This is our first example of poor drafting. Since “interfere” is a much lower standard than “materially hazardous and dangerous” the word “life” should have been eliminated from the expression tenant’s life, health or safety. Because the word life was not eliminated, arguably, almost any condition can “interfere” with a tenant’s life. While clearly 1170 was meant to lower the bar (from materially hazardous and dangerous to interfere), it wasn’t meant to eliminate the bar. However, because the word life was kept, tenants could claim that almost any minor maintenance issue “materially interferes” with the tenant’s life and thus is a breach of the warranty of habitability. Hopefully, the courts will not agree with this argument. However, you just can’t predict, with any certainty, how a court will interpret a statute. Courts have interpreted the current WHA contrary to what was intended. We know it is contrary because we participated in drafting the current WHA and know that the language was intended to mean the opposite of how some judges have interpreted it.

Similar to current law, under 1170 a tenant must give written notice of an alleged breach of the warranty of habitability. However, 1170 encourages tenants to give notice “electronically”. Electronic notice means notice by electronic mail or an electronic portal or management communications system that is available to both a landlord and a tenant. 1170 further provides that a tenant who gives a landlord electronic notice of a condition shall send such notice only to the e-mail address, phone number, or electronic portal specified by the landlord in the rental agreement for communications.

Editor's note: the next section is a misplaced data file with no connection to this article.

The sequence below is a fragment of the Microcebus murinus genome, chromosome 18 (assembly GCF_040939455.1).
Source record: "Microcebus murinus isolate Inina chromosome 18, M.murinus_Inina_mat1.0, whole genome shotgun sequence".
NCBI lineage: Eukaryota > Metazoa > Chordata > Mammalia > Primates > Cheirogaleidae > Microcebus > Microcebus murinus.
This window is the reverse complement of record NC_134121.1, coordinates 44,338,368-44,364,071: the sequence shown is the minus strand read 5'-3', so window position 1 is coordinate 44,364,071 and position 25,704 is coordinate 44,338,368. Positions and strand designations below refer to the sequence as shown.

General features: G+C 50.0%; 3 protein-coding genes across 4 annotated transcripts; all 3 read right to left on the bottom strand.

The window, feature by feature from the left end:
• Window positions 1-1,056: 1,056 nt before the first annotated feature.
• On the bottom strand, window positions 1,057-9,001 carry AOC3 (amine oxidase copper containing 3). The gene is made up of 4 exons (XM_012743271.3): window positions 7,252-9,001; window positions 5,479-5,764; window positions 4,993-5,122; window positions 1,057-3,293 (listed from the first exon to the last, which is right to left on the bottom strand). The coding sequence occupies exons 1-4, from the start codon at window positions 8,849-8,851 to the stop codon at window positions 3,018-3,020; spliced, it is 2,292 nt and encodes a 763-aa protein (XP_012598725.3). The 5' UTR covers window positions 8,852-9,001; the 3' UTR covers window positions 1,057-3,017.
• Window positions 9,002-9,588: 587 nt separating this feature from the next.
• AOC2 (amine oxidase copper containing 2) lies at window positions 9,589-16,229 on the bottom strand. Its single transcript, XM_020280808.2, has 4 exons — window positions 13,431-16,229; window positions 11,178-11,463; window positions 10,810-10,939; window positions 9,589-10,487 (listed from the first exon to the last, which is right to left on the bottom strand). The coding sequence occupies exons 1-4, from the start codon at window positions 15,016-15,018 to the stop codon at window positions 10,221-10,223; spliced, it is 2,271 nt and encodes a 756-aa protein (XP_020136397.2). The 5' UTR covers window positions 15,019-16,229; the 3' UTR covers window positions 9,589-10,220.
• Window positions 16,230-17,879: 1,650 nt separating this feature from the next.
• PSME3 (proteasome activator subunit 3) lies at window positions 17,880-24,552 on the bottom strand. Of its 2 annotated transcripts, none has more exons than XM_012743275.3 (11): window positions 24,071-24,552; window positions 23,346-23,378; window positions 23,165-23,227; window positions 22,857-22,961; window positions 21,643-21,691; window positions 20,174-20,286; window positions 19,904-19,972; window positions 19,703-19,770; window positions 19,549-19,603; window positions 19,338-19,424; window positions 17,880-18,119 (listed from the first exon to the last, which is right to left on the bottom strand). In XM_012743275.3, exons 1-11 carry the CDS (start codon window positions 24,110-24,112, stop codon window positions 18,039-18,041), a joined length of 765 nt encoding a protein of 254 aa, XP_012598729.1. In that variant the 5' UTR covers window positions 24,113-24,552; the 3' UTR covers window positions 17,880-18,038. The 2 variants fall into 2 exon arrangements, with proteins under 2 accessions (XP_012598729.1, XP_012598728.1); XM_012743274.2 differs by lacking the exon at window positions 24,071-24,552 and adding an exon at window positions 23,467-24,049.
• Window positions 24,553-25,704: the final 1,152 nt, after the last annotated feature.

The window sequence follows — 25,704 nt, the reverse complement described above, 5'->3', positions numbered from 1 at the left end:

This illustrates two more drafting errors. The definition of “electronic notice” does not include notice via text or mention phone. However, 1170 later says that a tenant shall send such notice to the “phone number” specified in the rental agreement. Further, tenants can give written notice the old-fashioned way (via paper), but 1170 doesn’t mention a mailing address “specified in the rental agreement.”

Because we anticipate that landlords will receive a literal flood of warranty of habitability related communications in the future, it is critical that you control where those communications go. Thus, it is imperative that you specify in your lease the email address or the web portal URL that tenants are to send such notices. Because if you fail to specify, tenants can communicate with you in a manner that you previously used to communicate with the tenant. Thus, if you have texted the tenant, they can text you back with written notice of a warranty of habitability breach claim. In order to prove and control these communications, we strongly recommend setting forth in your lease where communications are to be sent, so all such communications are compiled at a single point.